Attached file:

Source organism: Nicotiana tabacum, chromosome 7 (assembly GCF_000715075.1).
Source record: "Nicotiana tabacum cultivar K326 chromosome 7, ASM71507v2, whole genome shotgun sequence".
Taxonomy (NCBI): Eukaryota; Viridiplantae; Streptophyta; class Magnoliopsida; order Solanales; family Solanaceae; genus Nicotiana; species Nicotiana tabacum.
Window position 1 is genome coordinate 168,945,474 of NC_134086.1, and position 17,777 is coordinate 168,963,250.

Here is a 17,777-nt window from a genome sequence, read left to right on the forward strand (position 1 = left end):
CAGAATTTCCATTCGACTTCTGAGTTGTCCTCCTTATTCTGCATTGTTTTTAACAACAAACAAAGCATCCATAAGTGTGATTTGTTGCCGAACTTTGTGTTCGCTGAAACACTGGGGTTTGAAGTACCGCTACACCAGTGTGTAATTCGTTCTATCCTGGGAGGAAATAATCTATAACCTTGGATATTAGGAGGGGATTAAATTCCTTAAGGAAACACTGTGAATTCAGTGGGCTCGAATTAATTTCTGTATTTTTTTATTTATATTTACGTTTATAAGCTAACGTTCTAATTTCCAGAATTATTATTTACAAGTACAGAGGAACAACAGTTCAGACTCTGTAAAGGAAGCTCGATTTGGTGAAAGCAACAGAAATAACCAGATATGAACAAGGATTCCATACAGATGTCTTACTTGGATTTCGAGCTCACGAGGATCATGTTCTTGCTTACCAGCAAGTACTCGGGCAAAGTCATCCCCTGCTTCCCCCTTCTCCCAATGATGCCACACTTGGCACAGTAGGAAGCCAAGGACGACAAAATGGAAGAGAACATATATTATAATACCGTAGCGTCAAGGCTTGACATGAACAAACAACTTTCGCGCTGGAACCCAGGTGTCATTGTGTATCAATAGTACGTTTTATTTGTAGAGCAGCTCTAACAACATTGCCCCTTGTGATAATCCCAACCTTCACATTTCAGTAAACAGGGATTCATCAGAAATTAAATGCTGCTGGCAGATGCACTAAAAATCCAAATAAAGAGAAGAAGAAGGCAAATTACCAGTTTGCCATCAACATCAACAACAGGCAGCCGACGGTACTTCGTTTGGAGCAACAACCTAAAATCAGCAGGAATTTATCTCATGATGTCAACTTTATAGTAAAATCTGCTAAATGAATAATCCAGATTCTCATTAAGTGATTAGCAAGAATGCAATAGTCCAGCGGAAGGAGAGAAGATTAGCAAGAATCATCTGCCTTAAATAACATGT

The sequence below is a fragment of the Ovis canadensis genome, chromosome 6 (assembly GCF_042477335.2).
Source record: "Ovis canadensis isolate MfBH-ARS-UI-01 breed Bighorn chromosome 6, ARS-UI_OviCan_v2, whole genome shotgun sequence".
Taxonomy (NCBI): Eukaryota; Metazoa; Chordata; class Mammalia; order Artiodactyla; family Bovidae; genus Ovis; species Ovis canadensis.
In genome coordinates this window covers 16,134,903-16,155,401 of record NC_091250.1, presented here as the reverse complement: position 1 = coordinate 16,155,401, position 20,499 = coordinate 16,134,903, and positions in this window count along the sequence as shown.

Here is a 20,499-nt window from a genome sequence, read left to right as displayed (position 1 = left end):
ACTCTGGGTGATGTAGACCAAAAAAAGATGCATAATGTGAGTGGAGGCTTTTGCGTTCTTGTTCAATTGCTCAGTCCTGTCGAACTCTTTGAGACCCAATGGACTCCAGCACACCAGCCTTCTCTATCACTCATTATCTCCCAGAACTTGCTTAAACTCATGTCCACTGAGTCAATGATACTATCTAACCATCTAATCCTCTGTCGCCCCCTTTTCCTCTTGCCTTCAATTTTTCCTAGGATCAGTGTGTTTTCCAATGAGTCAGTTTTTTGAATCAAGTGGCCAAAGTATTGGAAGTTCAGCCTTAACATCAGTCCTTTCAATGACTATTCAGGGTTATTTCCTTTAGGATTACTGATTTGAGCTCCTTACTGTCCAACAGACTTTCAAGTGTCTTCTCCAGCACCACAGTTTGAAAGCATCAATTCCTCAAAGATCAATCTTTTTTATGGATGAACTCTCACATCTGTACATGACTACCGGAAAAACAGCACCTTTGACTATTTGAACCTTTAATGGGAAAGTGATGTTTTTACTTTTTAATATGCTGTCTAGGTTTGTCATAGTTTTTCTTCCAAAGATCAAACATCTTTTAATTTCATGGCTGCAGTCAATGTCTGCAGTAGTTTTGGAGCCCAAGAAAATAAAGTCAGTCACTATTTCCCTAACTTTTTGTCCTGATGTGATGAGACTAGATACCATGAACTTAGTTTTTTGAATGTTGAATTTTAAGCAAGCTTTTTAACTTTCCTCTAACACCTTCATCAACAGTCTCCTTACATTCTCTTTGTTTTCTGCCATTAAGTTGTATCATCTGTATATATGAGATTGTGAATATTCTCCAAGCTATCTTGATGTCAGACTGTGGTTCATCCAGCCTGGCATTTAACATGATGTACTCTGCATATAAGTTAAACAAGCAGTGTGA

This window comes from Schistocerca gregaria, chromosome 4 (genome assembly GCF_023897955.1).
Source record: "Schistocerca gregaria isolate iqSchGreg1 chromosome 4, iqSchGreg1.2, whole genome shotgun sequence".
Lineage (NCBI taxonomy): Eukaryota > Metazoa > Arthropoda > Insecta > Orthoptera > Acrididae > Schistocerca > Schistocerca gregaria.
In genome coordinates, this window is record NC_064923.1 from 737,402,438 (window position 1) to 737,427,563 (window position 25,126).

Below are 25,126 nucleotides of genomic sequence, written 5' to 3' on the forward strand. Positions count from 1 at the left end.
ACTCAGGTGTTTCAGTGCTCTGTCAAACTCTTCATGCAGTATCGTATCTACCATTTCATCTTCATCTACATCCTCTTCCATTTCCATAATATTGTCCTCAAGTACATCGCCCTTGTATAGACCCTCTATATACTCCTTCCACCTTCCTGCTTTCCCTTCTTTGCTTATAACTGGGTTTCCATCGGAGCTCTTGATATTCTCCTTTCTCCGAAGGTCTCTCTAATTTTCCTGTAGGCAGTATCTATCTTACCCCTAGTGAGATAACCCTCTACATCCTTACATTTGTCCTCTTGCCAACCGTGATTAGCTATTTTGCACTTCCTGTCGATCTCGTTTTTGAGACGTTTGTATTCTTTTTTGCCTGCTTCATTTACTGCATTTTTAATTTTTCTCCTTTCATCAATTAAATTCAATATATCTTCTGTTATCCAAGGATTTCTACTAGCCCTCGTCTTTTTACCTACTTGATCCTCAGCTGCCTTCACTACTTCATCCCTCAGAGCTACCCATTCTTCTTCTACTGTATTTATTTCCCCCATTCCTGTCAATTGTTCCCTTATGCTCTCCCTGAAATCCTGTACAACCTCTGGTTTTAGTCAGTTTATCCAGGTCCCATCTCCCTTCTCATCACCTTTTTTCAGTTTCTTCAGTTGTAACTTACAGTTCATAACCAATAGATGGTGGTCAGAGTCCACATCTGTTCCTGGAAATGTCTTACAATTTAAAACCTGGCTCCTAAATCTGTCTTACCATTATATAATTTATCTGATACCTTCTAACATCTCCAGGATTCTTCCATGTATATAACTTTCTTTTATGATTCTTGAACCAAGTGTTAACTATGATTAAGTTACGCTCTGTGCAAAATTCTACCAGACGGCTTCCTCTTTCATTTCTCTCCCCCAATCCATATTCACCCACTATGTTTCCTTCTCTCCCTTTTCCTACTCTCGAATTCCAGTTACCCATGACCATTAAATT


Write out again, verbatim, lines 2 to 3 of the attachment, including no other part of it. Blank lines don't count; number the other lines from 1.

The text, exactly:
Source record: "Nicotiana tabacum cultivar K326 chromosome 7, ASM71507v2, whole genome shotgun sequence".
Taxonomy (NCBI): Eukaryota; Viridiplantae; Streptophyta; class Magnoliopsida; order Solanales; family Solanaceae; genus Nicotiana; species Nicotiana tabacum.